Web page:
“An Avid U. T. Sports Fan”


More often than you would think, a line such as the following appears in a local obituary: “Alice retired from Greyhound after 40 plus years, and was an avid U.T. sports fan.”

Alice, in this case, was Alice Fitch, who worked the counter at the local Greyhound Bus Station.

In these days of advanced technology, it’s hard to imagine that in the mid-990s, the game story, Fulmer File, and pictures for each football week’s VOLUNTEERS Magazine were sent to Ambrose Printing in Nashville via a Greyhound Bus late on Sunday night, with printing set for early Monday morning to hit that afternoon’s mail run.

The contact at the Knoxville Greyhound office was Alice Fitch, who always made sure the package got on the bus within easy reach of the driver, ready to be picked up immediately on its arrival in Music City.

The process worked nearly all the time, thanks to Alice’s vigilance.

Advances in technology eventually caught up, and the trips to the bus station became a distant memory. Those were definitely some good days covering the Vols.

You always remember all those folks who helped make the job easier.

Alice Fitch was part of that illustrious group.

Tuesday, May 26, 2015

“Looking Back”

Fifty-seven years ago in Tennessee football, head coach Bowden Wyatt seemed to have a good head of steam going into his fourth season at the helm of the Vol football program. The Vols were coming off a Gator Bowl in over the Texas Aggies, 3-0, on a field goal by Sammy Burklow. The Vols were 24-7-1 and Wyatt seemed to have the program going in the right direction.

“Seemed” is the operative word.

Consider the ebbs and flows of the 1958 season.

There was a loss to Auburn by 13-0, but the Vols failed to make a first down and had –30 yards total offense. The game was also nationally televised with UT alum Lindsey Nelson and Red Grange on the broadcast.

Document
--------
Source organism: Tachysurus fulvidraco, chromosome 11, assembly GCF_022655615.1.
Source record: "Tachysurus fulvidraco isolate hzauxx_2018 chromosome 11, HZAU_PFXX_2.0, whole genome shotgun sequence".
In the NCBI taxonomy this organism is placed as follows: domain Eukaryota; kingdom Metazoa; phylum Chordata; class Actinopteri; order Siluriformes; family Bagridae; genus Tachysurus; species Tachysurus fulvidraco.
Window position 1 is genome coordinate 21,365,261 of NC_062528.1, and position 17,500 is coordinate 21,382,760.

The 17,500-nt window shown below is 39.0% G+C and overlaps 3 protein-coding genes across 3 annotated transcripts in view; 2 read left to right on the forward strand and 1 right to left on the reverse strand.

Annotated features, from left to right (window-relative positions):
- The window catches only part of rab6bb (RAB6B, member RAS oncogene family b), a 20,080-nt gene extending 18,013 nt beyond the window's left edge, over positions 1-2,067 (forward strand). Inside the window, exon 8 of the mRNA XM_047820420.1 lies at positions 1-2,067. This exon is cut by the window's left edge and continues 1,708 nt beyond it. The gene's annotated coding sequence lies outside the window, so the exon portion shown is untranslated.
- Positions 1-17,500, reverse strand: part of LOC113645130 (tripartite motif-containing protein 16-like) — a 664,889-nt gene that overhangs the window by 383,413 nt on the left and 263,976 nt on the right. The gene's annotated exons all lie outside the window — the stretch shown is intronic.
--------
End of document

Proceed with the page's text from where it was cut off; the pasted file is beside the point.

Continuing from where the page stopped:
The Vols did beat Alabama, but the coach on the Alabama sideline was Paul William “Bear” Bryant who would not defeat the Vols until 1961, but did it pretty regularly from that point on.

Then came a three-game streak where the Vols were outscored 45-13, losing to Florida State (long before the school became a national powerhouse), North Carolina, and — Gasp! Horror of horrors!)— to Chattanooga, the latter loss causing an ugly scene after the game.

The Vols then won two or their final three games, a major upset of Ole Miss, 18-16, when the Rebels missed a late field goal that would have won the game, and a narrow victory over Vanderbilt, sandwiched around a loss to Kentucky.

There was thought the bleeding could be stopped, but it was not until 1964 that the “tide of times” was turned, as Doug Dickey came in and got the program headed in the right direction again.

There were titanic upsets in 1959, against Auburn and LSU, but Vol fans wondered when the ship might be righted, given three losses to end that 1959 season.

There were, however, enough great moments earlier in the decade, 1950, 1951, 1952, 1953, 1955, 1956, and 1957, for example, for Sports Illustrated to award the Vols “Team of the Decade” honors for the 1950s.

Think what might have happened if Tennessee hadn’t lost to Chattanooga.

Monday, May 25, 2015

“A Valuable Lesson”

In the early days of college football, there was considerable discussion of the impact radio game broadcasts might have on college athletics. No one really knew the full impact of the medium.

Things have evolved to the point that radio broadcasts of college football are today taken as gospel, as a fan’s divine right. It wasn’t always that way.